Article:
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“Look, we dismiss critics, but it’s always nice to read good stuff about yourself from them, I’m not gonna lie,” says Seth MacFarlane, the force behind Fox’s animated comedy series Family Guy, which first went on the air 20 years ago, and the network’s live-action sci-fi dramedy series The Orville, which recently wrapped its second season. As we sit down in The Orville‘s writers room in a nondescript office building in Beverly Hills to record an episode of The Hollywood Reporter‘s ‘Awards Chatter’ podcast, MacFarlane is clearly feeling a sense of vindication — and relief. Family Guy has always had a loyal and enthusiastic (if not massive) following among the public and critics, even through two cancellations and renewals. The Orville, on the other hand, pleased general audiences but also endured harsh critical knocks during its first season, which has made its second-season rebound — propelled by a sharper and more ambitious story (including a two-part episode), cinema-level visual effects (showcased best in an eight-minute space battle) and a greater willingness to play things straight (as opposed to shoehorning in humor) — all the sweeter for its 45-year-old creator. “I’m reading all of these great reviews of the show, which is a relatively new experience for me,” MacFarlane remarks, “and, you know, it does feel good.”
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LISTEN: You can hear the entire interview below.
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MacFarlane, the son of a teacher and a college guidance counselor, was born and raised in sleepy Kent, Connecticut. Most kids regard cartoons as amusement; he, however, for as long as he can remember, was captivated by how they were made. His efforts to recreate them revealed an innate talent for drawing, which led to his first paying gig as an animator — at the age of 9: creating a weekly comic strip, Walter Crouton, for $5 a week, later increased to $10. That occupied some of MacFarlane’s time over the ensuing decade before he went off to college, but he was comparably fascinated by music (especially film scores and big bands), acting (he did local theater) and comedy (with an edge that wasn’t then featured in TV animation). “Prior to the emergence [in 1989] of The Simpsons,” he says, “I really wanted to be a Disney animator — and, it turns out, eventually I got there [a joking reference to the recent acquisition of Fox, with which MacFarlane currently has an overall deal that will expire in May, by Disney].” He continues, “It was an absolute career-trajectory shift when that show came out,” adding, “Without The Simpsons, there would be no Family Guy.”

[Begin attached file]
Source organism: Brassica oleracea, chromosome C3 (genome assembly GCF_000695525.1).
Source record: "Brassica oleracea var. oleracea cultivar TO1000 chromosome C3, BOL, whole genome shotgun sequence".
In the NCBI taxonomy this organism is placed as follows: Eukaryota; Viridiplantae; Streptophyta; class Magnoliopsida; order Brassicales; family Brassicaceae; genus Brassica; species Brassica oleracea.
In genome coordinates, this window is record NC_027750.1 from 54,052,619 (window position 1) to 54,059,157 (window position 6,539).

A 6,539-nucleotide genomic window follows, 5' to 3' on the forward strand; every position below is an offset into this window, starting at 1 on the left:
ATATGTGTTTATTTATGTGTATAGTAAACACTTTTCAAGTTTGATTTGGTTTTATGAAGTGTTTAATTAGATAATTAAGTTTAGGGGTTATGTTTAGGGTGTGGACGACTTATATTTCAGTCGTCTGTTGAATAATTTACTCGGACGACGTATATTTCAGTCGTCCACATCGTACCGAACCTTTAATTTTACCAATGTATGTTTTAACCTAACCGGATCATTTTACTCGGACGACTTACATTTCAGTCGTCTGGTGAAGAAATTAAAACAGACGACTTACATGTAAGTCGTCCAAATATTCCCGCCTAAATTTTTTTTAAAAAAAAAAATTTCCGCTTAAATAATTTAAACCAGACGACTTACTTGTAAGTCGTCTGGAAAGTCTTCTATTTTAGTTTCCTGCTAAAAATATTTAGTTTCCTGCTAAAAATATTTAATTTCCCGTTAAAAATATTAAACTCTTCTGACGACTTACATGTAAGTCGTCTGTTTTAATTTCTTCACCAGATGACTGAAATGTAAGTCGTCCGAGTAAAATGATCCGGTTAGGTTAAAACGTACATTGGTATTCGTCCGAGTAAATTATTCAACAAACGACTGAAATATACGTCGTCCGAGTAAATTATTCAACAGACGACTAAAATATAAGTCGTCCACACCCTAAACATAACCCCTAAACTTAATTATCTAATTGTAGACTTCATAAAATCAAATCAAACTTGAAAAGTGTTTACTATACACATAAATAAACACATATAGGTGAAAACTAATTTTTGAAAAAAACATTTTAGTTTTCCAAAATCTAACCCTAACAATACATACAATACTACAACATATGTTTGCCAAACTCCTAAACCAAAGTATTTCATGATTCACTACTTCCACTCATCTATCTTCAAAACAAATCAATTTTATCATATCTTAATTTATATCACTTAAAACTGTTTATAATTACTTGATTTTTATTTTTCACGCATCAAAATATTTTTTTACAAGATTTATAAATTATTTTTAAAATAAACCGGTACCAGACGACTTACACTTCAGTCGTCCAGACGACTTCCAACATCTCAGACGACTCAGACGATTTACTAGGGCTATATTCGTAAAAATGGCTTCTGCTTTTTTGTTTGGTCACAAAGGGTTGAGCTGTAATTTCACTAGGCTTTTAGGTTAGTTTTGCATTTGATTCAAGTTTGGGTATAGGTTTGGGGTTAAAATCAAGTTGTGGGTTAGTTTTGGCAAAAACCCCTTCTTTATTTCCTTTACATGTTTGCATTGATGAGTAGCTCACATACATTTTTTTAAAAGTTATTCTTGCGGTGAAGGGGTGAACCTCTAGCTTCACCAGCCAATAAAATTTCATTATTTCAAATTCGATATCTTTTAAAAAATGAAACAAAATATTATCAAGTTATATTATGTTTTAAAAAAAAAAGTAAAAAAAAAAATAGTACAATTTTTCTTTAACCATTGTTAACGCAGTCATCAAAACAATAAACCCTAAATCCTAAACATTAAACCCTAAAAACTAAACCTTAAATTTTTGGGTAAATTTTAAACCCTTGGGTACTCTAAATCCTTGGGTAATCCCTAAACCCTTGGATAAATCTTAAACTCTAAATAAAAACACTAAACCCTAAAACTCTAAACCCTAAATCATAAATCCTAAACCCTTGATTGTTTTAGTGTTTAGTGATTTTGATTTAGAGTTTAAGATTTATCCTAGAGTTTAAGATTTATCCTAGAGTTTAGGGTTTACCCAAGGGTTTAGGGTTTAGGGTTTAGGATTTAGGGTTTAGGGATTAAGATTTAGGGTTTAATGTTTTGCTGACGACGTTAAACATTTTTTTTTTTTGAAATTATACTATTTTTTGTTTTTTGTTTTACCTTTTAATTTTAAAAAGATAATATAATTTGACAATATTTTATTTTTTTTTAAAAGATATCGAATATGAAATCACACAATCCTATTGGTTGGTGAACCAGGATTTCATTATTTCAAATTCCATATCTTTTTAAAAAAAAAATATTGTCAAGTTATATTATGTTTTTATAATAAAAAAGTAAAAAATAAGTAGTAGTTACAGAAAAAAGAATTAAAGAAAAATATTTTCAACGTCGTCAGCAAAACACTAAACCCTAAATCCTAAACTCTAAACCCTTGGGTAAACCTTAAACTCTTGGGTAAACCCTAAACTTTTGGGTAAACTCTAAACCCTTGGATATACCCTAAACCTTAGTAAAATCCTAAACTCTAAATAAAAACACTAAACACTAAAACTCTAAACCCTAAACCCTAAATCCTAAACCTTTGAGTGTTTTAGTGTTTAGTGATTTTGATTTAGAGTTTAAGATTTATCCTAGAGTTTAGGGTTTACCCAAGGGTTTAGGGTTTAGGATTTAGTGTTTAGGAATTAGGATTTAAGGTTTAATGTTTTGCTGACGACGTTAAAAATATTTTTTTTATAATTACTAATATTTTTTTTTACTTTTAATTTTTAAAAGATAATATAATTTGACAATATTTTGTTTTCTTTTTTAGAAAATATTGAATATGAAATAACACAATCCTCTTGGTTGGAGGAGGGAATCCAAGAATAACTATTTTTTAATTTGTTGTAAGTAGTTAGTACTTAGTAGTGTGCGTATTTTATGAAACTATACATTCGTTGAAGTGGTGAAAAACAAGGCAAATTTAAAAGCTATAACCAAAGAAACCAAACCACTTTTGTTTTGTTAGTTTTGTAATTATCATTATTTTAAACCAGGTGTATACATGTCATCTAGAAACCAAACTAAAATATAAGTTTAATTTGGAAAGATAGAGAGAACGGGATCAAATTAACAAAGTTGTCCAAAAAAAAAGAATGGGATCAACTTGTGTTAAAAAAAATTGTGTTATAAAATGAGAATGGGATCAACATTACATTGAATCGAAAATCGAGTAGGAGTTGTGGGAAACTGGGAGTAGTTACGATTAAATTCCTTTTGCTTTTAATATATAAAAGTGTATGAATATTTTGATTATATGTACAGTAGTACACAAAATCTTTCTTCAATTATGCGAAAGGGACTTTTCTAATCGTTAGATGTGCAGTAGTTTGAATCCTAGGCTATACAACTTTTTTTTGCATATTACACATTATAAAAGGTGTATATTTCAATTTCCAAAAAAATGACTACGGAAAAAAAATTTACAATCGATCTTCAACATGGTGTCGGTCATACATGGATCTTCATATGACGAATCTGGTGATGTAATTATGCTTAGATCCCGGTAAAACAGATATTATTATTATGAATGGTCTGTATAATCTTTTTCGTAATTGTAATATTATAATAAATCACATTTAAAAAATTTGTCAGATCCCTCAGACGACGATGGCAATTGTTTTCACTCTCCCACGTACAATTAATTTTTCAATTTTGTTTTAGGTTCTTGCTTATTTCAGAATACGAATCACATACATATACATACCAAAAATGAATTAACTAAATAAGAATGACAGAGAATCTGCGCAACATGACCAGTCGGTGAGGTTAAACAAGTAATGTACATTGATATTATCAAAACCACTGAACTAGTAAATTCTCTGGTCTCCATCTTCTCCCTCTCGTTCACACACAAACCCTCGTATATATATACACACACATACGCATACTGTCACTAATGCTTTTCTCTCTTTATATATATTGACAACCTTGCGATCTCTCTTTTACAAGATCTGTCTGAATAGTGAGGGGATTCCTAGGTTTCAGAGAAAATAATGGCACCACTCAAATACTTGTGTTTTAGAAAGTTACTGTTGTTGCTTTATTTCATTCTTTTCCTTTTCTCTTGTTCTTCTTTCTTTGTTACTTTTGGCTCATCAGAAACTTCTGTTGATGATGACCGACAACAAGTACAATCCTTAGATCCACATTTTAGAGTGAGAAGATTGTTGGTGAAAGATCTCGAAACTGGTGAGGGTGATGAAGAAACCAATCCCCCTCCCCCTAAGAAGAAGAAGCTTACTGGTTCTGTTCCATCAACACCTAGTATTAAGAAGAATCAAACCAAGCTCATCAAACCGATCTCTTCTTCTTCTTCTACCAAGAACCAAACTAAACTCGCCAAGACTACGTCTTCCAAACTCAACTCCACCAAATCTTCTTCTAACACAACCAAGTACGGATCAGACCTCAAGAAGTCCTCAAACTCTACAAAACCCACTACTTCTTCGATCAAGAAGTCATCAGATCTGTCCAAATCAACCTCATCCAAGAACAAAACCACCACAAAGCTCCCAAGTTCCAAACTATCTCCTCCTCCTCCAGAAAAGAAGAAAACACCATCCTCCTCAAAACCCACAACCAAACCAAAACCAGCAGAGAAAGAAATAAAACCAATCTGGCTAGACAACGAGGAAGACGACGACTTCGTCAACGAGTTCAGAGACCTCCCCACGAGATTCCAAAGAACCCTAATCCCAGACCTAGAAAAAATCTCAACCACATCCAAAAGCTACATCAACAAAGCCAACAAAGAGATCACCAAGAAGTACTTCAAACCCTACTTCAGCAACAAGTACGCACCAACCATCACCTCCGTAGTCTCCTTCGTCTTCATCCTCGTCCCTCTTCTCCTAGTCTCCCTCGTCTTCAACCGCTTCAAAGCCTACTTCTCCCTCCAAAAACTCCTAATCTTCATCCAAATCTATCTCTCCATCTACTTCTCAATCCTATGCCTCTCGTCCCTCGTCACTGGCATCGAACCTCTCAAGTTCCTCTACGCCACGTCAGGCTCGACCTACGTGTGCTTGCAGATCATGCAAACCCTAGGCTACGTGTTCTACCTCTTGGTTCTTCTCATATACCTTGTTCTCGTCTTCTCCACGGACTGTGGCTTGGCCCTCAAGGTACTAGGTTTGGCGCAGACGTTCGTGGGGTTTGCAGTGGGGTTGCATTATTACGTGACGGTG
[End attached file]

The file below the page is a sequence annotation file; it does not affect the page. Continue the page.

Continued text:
After enrolling at the Rhode Island School of Design, MacFarlane declared himself a film major, with a focus on animation. As a student film project, he created Life With Larry, “a very rough version of Family Guy,” which brought down the house when it was shown to classmates, and which a professor brought to the attention of the now-defunct Los Angeles-based animation studio Hanna-Barbera. Hanna-Barbera, in turn, offered MacFarlane a job upon his graduation, but MacFarlane, reluctant to move across the country and away from friends and family, applied to and was accepted into the Boston Conservatory of Music’s graduate program for musical theater, forcing a tough decision. He eventually made the fateful choice to stick with animation, and not long after his arrival in L.A., Hanna-Barbera’s head of development Adam Shapiro, hoping to get back into the primetime business himself, took MacFarlane to Fox to show Life With Larry to the studio’s heads of alternative comedy. The suits were impressed and gave MacFarlane $50,000 and six months to develop a pilot based on the short, which, they imagined at the time, they would use as inserts within Mad TV (much like The Simpsons had originally been commissioned to serve as inserts within The Tracey Ullman Show). In order to meet his deadline, MacFarlane would work a full day at Hanna-Barbera, and then spend the rest of his waking hours toiling on the project he now called Family Guy.